How is that possible? We left the hunter-gatherer behind a very long time ago. Well, here’s a little known fact that will help explain how this is true. How much of our human history do you think we spent as hunter-gatherers? Let’s pretend that all of human history has been condensed into one year, with January 1 as the day when early man first came on the scene, and December 31 as the present. At what point do you think humans learned to farm during that ‘year’ of human history? February 7? November 24? July 13? You ready for the surprising answer? Here it is: If all of human history were condensed into one year, we would’ve learned to farm… yesterday, December 30! That’s right! We’ve spent 364 ‘days’ as hunter-gatherers and only 1 ‘day’ as farmers. That means that for the vast majority of our history, our brains had wired themselves to be most successful in a hunter-gatherer environment. So, our brains simply have not had a chance to adapt to modern life, especially the past fifty years as TV and computer technology have dramatically changed our lifestyle. Look again at the first list. How many children do you know that grow up in an environment like that? Not many, and I believe that’s why so many children are developing these brain dysfunctions. And the problem is probably even bigger. This lack of health brain development is most certainly affecting more than just the children who have been diagnosed with a learning problem. Talk to teachers and they’ll tell you that for every diagnosed student they teach, they have two or three more ‘weak learners’ for whom school is a constant struggle.

Allow me to support my hunter-gatherer theory with this amazing story comparing city and tribal children from Kwa Zulu, South Africa. The city children grow up much like children in the US, but the tribal children grow up in a veery different way. This is what their tribal environment is like:

The nuclear family is very close, and there is a very high level of social harmony in the tribe. Newborns receive lots of love and touch from all the adults, who take personal responsibility for all tribal children. As they grow, their time is spent carving, weaving, taking care of animals, painting, singing, dancing, gathering firewood, storytelling and playing creatively. All tribal members come together for evening meals, which are filled with conversation, tribal news, storytelling, and singing. Not surprisingly, they have no exposure to books, educational television, or educational technology.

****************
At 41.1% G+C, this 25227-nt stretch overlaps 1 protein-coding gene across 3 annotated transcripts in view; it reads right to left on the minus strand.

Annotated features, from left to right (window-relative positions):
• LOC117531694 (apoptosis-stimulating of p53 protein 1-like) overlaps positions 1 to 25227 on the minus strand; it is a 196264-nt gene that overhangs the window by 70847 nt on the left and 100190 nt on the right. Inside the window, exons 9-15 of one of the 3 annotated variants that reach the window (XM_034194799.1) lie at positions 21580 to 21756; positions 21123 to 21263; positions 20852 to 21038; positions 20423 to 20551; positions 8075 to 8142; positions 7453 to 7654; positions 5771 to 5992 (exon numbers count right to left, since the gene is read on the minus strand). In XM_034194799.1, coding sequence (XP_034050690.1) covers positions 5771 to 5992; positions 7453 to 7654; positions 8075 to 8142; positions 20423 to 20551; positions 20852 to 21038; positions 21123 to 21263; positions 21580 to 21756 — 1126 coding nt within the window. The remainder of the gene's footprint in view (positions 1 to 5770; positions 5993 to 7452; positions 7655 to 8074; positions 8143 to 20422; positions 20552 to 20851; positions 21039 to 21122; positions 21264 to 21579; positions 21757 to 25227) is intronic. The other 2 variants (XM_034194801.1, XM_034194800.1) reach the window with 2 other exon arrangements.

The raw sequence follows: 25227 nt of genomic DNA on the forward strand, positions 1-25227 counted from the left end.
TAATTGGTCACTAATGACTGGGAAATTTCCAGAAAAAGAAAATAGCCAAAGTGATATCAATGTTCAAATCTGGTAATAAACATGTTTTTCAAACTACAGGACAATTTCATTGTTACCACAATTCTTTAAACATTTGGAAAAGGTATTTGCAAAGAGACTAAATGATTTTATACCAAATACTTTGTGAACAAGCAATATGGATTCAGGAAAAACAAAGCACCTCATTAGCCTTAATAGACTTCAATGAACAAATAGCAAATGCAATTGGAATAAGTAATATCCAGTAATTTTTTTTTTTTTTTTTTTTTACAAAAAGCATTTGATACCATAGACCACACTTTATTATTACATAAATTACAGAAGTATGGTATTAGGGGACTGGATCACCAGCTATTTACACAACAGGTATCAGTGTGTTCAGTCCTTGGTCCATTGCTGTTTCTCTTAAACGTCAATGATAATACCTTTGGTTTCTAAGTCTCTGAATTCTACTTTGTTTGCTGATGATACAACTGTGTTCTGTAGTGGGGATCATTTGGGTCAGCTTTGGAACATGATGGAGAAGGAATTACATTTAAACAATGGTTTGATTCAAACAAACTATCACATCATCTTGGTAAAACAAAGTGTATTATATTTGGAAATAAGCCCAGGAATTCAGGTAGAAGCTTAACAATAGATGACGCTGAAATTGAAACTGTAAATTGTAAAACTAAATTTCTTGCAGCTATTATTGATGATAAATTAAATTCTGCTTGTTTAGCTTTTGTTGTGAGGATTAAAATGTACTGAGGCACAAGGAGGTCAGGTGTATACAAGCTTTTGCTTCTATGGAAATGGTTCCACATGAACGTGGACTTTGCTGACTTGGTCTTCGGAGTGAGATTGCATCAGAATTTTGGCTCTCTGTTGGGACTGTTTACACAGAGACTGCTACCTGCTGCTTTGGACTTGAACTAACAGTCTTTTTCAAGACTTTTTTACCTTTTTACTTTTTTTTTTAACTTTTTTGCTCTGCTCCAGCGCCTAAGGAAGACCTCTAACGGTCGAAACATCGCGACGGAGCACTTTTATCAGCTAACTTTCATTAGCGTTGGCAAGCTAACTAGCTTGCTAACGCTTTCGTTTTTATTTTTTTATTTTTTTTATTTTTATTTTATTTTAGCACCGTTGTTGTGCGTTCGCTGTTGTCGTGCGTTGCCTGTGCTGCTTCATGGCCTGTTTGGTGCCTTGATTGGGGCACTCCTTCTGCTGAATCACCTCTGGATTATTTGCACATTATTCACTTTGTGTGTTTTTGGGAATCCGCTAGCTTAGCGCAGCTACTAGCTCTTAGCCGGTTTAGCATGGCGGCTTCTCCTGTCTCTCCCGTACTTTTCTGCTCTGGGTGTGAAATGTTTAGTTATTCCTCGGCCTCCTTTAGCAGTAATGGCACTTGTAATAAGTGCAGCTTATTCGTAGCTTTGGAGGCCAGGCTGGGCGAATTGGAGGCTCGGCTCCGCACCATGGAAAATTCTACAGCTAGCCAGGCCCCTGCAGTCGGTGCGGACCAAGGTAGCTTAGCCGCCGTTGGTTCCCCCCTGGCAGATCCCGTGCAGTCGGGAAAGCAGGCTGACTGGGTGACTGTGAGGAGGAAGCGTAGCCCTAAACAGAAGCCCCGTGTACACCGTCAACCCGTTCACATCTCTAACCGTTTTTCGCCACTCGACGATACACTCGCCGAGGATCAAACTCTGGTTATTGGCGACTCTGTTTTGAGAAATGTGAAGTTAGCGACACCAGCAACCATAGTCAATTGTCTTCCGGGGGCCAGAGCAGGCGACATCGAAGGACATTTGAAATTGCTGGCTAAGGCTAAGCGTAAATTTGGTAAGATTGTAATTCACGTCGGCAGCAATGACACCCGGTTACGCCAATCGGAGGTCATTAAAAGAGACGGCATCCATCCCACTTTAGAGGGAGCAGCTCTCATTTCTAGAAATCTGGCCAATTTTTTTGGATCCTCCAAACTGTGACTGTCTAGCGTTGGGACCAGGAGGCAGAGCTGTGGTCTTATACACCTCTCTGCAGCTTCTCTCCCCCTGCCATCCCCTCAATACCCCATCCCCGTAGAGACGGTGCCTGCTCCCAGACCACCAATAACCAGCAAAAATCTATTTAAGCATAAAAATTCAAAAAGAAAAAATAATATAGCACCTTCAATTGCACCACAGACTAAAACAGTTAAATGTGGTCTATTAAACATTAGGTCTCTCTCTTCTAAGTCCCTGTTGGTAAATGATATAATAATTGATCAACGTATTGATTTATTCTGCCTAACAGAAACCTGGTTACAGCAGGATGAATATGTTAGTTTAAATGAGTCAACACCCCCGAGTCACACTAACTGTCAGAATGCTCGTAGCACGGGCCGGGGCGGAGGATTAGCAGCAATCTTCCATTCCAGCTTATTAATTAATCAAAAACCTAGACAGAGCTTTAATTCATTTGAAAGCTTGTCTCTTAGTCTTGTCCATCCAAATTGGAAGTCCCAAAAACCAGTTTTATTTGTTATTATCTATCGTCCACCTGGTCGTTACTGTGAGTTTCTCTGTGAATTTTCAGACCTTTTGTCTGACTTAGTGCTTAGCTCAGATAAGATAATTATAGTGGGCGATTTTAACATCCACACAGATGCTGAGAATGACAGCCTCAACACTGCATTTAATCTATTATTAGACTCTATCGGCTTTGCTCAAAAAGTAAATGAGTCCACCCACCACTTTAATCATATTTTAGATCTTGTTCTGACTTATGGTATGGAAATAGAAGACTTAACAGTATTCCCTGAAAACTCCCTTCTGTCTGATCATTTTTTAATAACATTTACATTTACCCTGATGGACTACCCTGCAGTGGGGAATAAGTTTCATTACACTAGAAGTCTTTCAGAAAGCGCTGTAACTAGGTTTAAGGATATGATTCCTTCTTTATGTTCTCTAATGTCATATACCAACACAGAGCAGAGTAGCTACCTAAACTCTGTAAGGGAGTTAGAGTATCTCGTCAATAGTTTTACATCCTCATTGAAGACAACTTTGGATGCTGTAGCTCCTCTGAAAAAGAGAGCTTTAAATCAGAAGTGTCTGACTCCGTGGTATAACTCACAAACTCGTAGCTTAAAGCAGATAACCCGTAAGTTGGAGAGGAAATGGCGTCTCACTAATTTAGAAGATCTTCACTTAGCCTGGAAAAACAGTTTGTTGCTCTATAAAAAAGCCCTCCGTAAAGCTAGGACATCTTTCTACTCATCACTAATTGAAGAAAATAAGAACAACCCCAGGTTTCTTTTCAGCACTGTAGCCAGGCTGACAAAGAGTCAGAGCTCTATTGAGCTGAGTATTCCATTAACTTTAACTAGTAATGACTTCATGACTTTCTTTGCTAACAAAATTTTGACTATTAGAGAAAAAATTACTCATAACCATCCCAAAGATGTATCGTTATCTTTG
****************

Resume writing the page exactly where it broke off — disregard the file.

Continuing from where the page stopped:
And how does this hunter-gatherer environment affect the tribal children’s brains? Well, at the start of each school year approximately 10,000 city and tribal children are given a series of learning readiness tests. Check out these results:

  • The two groups tested the same on two tests.
  • City children outscored tribal children on one test only: close-up visual focusing.
  • Tribal children scored far superior on 47 of 50 tests!

That’s pretty compelling.

New brain research confirms that our modern lifestyle is wreaking havoc on our children’s brains. Neurologists have discovered that ADHD, dyslexia, autism, Asperger’s syndrome, Torette’s syndrome, obsessive-compulsive disorder, oppositional-defiant disorder, and many other learning disabilities all have the same underlying cause – imbalanced development between the two brain hemispheres. This imbalance is due to certain developmental genes not getting ‘switched on’ because the necessary movement and sensory stimulation is missing from the child’s environment. As a result, one hemisphere doesn’t develop fully. Whatever functions this brain hemisphere controls will then be weak, while the functions controlled by the other hemisphere will be normal or even above average. This discovery helps explain a phenomenon that has baffled teachers for along time: uneven skill development. How can a student be intelligent enough to solve complex maths equations, but not write a coherent paragraph? How can a child read words, sentences and paragraphs, but not comprehend them?

Knowing what we know about the hemispheres of the brain gives us the information we need to help these young people. First, we can now offer dramatic help to children with neurological issues mentioned earlier. By simply identifying which hemisphere is the weak one and then doing simple physical, sensory and mental exercises to stimulate the weak side, the brain imbalance can be resolved, and the symptoms of these disorders begin to resolve themselves. There are thousands of documented cases of children who have overcome their neurological issues in this fashion. This is big news!